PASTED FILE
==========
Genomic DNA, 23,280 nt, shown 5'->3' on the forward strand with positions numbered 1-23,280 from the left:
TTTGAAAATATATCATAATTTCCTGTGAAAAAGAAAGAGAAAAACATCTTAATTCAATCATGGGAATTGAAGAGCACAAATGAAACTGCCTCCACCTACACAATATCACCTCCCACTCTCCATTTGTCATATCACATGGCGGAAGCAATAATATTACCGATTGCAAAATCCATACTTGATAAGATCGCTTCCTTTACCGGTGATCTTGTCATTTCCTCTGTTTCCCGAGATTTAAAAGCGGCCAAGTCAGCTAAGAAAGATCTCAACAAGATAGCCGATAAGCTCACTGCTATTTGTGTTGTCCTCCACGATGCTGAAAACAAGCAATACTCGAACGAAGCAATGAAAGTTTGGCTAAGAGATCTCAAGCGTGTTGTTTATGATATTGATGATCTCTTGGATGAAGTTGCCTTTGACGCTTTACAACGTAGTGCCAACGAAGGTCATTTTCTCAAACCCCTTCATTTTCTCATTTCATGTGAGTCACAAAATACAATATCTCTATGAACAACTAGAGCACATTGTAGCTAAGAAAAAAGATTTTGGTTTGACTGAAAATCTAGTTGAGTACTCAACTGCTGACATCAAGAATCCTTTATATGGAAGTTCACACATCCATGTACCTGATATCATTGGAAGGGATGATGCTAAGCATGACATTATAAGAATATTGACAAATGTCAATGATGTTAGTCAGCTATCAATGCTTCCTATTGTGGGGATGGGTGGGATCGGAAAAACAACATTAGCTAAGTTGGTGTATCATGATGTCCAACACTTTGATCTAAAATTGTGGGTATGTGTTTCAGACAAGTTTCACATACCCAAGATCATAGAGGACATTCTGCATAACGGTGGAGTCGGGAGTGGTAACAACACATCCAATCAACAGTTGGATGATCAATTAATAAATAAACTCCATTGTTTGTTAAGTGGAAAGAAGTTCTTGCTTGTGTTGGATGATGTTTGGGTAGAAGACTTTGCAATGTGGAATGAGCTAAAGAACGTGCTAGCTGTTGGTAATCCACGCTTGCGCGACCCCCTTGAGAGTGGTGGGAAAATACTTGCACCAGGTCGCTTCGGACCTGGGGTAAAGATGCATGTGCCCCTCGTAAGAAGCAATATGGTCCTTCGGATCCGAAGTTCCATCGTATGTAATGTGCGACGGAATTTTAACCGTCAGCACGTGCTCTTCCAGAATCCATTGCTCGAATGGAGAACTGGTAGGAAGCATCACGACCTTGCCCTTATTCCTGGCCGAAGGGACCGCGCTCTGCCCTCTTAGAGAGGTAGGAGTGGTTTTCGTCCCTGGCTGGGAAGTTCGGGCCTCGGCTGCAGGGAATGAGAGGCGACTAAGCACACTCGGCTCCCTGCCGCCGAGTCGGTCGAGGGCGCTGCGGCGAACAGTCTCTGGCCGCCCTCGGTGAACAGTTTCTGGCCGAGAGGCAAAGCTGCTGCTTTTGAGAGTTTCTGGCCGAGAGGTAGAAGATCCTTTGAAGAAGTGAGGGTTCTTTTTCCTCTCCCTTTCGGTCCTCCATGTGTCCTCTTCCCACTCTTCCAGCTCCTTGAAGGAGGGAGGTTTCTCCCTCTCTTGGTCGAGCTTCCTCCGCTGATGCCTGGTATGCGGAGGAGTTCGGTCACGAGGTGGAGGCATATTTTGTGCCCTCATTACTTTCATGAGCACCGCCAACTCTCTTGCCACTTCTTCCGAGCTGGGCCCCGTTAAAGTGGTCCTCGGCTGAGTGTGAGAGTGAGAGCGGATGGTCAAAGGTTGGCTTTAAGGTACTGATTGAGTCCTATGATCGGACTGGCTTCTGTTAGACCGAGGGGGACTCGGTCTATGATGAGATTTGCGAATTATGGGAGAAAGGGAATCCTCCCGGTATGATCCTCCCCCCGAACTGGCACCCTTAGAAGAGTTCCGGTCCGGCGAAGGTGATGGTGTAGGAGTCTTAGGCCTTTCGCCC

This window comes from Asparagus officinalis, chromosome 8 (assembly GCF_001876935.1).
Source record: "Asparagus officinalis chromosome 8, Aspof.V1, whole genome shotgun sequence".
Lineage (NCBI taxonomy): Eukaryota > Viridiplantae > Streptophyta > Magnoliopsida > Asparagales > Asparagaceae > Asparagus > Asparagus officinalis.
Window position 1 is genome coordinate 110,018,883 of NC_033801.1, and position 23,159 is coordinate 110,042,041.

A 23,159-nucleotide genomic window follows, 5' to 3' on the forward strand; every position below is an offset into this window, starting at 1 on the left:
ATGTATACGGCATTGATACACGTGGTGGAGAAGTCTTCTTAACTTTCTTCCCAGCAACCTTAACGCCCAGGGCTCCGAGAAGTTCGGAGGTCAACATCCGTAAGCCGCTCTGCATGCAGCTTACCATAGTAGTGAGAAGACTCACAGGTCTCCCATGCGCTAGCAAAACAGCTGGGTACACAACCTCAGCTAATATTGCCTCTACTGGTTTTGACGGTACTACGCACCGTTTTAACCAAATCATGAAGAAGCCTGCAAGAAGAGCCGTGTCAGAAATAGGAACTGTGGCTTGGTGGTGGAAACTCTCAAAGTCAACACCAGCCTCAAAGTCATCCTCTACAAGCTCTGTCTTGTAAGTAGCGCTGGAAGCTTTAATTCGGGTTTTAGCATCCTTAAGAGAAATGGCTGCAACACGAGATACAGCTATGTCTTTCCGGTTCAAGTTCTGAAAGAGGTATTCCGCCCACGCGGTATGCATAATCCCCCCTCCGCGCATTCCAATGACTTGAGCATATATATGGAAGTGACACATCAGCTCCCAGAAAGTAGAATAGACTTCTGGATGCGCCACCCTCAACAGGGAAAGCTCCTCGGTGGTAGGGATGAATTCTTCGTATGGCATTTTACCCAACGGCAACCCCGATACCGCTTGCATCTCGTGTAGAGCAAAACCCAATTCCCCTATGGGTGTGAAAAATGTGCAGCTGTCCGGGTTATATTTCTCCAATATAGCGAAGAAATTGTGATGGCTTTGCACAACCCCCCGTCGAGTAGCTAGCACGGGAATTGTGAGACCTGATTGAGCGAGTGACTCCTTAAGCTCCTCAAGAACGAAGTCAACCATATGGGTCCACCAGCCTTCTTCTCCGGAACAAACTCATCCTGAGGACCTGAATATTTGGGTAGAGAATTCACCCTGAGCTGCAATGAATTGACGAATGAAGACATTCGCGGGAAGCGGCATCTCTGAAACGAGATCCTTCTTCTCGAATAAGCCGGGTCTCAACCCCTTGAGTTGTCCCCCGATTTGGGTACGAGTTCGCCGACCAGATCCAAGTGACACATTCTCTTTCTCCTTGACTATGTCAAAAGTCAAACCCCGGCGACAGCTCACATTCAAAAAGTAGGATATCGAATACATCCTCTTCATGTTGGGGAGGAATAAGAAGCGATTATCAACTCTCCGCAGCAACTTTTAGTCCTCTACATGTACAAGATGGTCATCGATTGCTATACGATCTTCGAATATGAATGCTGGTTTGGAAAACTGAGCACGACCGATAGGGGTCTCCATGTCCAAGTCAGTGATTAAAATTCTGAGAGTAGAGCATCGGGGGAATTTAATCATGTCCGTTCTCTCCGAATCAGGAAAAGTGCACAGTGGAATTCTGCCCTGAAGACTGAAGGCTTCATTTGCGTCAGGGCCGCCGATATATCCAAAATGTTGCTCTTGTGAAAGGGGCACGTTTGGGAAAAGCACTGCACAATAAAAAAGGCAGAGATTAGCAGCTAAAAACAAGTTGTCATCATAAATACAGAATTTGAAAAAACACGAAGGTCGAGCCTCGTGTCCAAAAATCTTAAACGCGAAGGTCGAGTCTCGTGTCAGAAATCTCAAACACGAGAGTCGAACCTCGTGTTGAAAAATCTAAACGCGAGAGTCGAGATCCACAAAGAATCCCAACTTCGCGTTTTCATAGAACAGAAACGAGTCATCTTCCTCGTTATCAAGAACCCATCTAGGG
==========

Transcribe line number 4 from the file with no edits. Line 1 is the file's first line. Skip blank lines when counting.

Source record: "Asparagus officinalis chromosome 8, Aspof.V1, whole genome shotgun sequence".